His voice broke off in a gasp. His heavy body was jerked suddenly, halfway across the bar by one thin, hard hand clutching his jacket. Another thin, hard hand materialized only inches before his face, holding a dark brown, six-inch thorn.
"My change," whispered Cary. "You were going to cheat me, mister."
"Don't-don't scratch me with that!" The bartender yammered slightly, his jaw unhinged by fear of the poison thorn. "I got your change. I just forgot, that's all-that's all."
His hand came forward and dropped three one-dollar script bills on the bar. Cary let him go, gathered in the bills with his free hand, and backed to the door. All at once he was alone, outside on the sidewalk.
He looked about him, surprised. Night had fallen while he had been inside; but the artificial lighting made the street as bright as ever. No one was in sight.
He pinned the thorn back under the collar on his jacket and let out his tightly held breath with a sigh, relaxing. With a surge, the amount he had drunk took hold of him again. The fog did not move back in; but the whole street and its facing buildings seemed to take a sudden wild sweep halfway around him, then steadied again.
"Yeaaaahooo!" he yelled suddenly, tossing the box in the air and catching it.
Clutching his box, he reeled off down the street into a blur of gleaming concrete and more brilliantly gleaming signs.
A jar, as if he had been dropped from some small height onto a hard surface, jolted Cary back to life. For a moment he felt nothing; and then a wave of nausea and a splitting headache took possession of him. He struggled to open sticky eyelids and looked up to see what seemed to be two men and a young woman. They were standing over him in a building that seemed to be a warehouse piled with trail goods.
"All right, men. Thank you," the woman was saying, crisply, in a voice he knew. "It's a Prayer Day, so I can't tip you. But come back here tomorrow after four in the afternoon and I'll give you thirty percent off on anything you'd like from the stock you see around you."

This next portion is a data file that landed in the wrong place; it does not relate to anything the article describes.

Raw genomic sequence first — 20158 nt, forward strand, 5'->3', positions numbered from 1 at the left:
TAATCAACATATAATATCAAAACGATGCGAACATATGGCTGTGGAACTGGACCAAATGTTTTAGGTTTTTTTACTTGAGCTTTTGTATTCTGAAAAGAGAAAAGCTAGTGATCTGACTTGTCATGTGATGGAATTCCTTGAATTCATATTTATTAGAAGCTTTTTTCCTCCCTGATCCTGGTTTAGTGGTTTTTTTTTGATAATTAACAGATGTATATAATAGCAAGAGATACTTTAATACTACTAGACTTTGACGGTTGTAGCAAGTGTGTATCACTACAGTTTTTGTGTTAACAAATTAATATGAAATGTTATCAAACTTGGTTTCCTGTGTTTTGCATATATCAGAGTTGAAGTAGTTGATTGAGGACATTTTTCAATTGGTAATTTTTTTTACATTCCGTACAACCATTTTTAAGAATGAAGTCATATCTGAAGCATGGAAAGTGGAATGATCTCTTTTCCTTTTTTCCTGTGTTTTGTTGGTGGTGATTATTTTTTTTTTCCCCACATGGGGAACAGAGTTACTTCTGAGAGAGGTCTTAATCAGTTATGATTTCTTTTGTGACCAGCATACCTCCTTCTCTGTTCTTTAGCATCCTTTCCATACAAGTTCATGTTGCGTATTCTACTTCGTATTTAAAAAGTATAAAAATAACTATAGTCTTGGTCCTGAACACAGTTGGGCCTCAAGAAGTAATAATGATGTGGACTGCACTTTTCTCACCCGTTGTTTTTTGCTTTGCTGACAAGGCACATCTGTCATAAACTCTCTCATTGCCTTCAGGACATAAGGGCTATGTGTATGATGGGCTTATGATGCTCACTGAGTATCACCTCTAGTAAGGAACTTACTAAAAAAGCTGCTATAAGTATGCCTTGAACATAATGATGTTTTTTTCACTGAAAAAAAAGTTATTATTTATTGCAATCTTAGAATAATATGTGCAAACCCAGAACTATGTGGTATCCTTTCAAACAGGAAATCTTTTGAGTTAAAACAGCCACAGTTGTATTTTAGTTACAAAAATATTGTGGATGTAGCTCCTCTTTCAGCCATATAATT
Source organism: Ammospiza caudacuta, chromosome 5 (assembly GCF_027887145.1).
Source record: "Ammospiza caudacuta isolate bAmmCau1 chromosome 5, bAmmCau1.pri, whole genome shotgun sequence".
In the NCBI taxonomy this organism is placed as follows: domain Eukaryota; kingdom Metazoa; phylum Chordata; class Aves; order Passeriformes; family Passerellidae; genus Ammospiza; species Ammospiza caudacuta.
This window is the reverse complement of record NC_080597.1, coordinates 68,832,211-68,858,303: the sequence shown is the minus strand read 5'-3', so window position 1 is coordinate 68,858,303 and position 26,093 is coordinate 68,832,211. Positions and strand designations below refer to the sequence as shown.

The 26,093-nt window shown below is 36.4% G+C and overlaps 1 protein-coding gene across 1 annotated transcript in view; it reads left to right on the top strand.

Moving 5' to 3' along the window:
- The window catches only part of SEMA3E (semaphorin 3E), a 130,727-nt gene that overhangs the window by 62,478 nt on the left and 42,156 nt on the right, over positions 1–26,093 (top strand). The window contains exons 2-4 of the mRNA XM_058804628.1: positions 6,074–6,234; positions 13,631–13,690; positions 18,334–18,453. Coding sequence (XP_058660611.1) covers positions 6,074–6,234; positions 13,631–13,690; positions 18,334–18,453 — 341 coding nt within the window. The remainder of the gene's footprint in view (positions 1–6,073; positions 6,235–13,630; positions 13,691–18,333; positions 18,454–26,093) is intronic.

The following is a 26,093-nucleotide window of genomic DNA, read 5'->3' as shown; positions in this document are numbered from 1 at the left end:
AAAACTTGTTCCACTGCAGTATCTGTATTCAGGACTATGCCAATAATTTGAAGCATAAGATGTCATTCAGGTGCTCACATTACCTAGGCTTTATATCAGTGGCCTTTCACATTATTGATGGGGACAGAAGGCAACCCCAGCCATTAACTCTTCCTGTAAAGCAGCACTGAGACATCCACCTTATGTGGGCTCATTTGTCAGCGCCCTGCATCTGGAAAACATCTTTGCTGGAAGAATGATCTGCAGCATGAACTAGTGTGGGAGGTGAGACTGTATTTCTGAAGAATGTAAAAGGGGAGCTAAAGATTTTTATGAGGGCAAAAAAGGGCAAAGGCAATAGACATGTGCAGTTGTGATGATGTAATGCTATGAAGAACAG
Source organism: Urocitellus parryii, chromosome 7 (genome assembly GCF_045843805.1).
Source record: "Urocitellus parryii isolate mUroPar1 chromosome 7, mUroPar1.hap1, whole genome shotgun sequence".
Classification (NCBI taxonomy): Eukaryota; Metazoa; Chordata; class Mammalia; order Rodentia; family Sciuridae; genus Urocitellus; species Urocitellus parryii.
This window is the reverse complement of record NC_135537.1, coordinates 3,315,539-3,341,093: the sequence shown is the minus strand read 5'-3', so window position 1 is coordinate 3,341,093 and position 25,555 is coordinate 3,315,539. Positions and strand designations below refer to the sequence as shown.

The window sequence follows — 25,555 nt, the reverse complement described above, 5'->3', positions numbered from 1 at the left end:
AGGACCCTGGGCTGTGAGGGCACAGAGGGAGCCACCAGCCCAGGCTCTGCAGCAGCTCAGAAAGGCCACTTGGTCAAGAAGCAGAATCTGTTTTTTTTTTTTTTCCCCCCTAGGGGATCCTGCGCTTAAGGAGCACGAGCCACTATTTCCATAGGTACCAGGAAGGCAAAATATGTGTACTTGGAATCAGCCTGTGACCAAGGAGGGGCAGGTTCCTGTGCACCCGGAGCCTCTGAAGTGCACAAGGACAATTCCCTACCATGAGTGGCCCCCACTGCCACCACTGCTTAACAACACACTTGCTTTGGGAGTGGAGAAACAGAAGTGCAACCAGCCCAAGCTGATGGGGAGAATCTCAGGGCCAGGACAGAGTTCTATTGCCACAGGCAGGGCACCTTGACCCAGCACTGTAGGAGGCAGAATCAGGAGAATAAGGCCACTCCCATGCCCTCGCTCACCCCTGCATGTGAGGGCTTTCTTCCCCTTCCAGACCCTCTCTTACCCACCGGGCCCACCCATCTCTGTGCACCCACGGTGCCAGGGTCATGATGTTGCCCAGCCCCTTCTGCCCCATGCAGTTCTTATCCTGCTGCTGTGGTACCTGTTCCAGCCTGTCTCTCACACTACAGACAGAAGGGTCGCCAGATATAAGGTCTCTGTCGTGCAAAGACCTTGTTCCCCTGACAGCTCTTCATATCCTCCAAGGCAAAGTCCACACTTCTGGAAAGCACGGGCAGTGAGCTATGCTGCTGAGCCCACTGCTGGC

One of the men grunted.
"Took," he said. "We should've known, Jass."
"I beg your pardon!" The female voice sharpened. "Orvalo Outfitters has been in business twenty-three years and I'm an honest, religious city woman. If I say you'll get thirty percent off, that means an actual thirty percent off. Go check the lowest price from the other outfitters on what you'd fancy, then come back here and tell me. I'll give you thirty percent off that. You're being paid in dollars, pards, for a penny-rate job. It didn't take you five minutes to carry him here for me!"
"What if we don't have the spare cash to buy-" one of the men began, grumblingly.
"Then sell the discount to someone that has!" she snapped. "Do I have to think for you as well as reward you? Any more objections?"
Muttering, the two went out.
"Mattie," muttered Cary, mostly to himself, "you know you're going to make money, even at thirty per-"
Panic suddenly hit him. He jerked himself up in a sitting position, for the second completely forgetting the nausea and the headache, and stared about.
Then he saw it, on the floor within arm's length. With a gasp of relief he gathered it in and hitched himself backwards, so that he could sit, half-reclining against a pile of knapsack frames. Pain and sickness returned. He closed his eyes against them.
"That's right!" said Mattie's voice. Painfully he opened his eyes to see her standing over him. "You were holding it there under a truck-loading dock where you'd passed out. And the carvings are still in it! I can guess what that means. You couldn't even wait to see that buyer before getting drunk."
"Mattie. . . ." He rolled his head in negation against the hard edges of the frames that supported it.
"Don't tell me!" she snapped.
He shook his head weakly again, staring up at her. She was a tall, dark-haired girl of about his own age, with brown eyes in a tight-lipped, severe but almost beautiful face. She seemed to waver like an out-of-focus image to Cary's bloodshot eyes, 'as she stood above him, in a plain and rather stiff white suit-dress, white gloves, and holding a book bound in silver cloth. Sermons for the Day read the title on the cover of the book, in fiery red letters that gave the illusion of flaming and flickering as he watched.
"Mattie, how can I tell you if you don't let me talk?"
"Just answer me one thing!" she said, fiercely. "You saw the art dealer?
"Yes!" he said. "That's what I'm trying to tell you. . . ." The room swam about him suddenly, and the headache was like an ax blade between his eyes. "Mattie ... I got to have a drink."
She snorted. "From me? Not likely!"
He managed to fight back the discomfort enough to speak.
"I saw him, I tell you. I stopped by here first, too. Go look in the delivery bin below the wall slot of your office. I slid my guns and gear in there to keep safe, early this morning."